second. A quick roll of the dice gave Rick the right to advance.
So we were left with, Robert Malcolmson, Rick Kirchner, John
Henry and Barry Smith still standing.
Barry drew Yellow, Rick Green, Robert Red, and John Blue.
Barry's Romans quickly rolled into the lowlands of England, after
having made a deal with Rick's Welsh, and plowed through the
Belgae with only one loss. The Belgae refused to submit on the
initial invasion round anyway. Further persuasion convinced the
Belgae to submit rather than being eliminated, but only after
being reduced to North Mercia, Lindsey and Norfolk. The Romans
then decided to vacation with the Brigantes after all of the
fun they had with the Belgae. Again, there was but one loss for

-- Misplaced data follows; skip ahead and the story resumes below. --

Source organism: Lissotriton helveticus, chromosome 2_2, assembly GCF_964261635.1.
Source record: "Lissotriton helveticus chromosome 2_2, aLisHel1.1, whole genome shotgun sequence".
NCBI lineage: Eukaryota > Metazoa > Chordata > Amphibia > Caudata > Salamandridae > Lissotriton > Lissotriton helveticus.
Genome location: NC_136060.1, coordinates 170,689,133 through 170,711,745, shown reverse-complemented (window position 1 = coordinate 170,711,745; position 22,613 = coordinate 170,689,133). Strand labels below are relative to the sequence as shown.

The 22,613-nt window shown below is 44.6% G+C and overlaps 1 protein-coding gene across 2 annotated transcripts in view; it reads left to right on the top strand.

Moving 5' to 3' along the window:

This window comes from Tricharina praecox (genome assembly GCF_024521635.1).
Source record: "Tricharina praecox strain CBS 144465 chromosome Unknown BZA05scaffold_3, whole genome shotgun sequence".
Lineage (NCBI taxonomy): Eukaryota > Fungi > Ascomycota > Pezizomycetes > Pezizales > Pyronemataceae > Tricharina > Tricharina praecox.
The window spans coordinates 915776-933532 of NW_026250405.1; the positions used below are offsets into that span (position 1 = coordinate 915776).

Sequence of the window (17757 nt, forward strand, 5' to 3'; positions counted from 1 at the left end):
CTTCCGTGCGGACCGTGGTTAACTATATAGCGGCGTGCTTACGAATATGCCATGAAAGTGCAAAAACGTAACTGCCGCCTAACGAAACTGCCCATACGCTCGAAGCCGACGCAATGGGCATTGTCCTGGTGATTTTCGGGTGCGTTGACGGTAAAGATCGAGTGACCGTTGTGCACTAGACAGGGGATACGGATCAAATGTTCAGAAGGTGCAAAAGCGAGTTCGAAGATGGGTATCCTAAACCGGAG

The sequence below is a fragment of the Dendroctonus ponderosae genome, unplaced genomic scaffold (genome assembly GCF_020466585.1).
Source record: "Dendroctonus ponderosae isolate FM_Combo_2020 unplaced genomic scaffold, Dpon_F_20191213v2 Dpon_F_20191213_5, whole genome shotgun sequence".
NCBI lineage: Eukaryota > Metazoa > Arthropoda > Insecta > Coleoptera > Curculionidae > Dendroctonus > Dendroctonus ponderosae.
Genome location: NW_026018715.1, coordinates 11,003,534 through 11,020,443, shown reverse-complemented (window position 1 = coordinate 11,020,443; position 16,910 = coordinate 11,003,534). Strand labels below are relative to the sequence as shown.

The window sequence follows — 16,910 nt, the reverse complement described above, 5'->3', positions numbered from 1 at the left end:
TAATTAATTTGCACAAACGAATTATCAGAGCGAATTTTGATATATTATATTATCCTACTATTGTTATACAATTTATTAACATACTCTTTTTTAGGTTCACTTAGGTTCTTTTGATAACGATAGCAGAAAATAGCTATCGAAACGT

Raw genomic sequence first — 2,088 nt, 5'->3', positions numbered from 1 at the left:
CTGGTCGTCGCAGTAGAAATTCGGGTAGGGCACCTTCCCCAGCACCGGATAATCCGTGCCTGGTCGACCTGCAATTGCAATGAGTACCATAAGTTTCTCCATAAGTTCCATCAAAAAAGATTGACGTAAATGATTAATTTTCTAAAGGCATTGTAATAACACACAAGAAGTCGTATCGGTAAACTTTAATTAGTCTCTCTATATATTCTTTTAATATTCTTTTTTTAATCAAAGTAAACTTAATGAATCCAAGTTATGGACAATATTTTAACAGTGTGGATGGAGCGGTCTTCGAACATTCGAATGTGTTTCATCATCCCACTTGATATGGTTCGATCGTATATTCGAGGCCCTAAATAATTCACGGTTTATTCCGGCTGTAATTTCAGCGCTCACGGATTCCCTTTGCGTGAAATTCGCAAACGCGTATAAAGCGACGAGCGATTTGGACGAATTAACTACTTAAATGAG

the Romans, when they decided to go skiing in the Pennines and
fell down a bad slope.
Boudicca's rebellion was less than successful, taking four
into York to fight two legions and a fort. Her generals served
her poorly and none of the Romans were killed. Regrettably, the
Romans did not take this lightly, and killed three Belgae with
one roll of the dice. Boudicca's forces ran back into Lindsey
to reconsider their options. The Brigante's then decided to have
a conference to consider their options in Stratchclyde, and in
doing so, shrank down to three areas. The Romans, conveniently,
left Cumbria open for them to occupy again.
So, on Turn 2, there were still 14 Romans around and they
decided to be ambitious, going for all of their objectives at
once. Thus, the Romans adventured into Lindsey with four units,
knocked off the Belgae, submitted the Brigantes with another
couple of units, and then boldly sent seven units into the Picts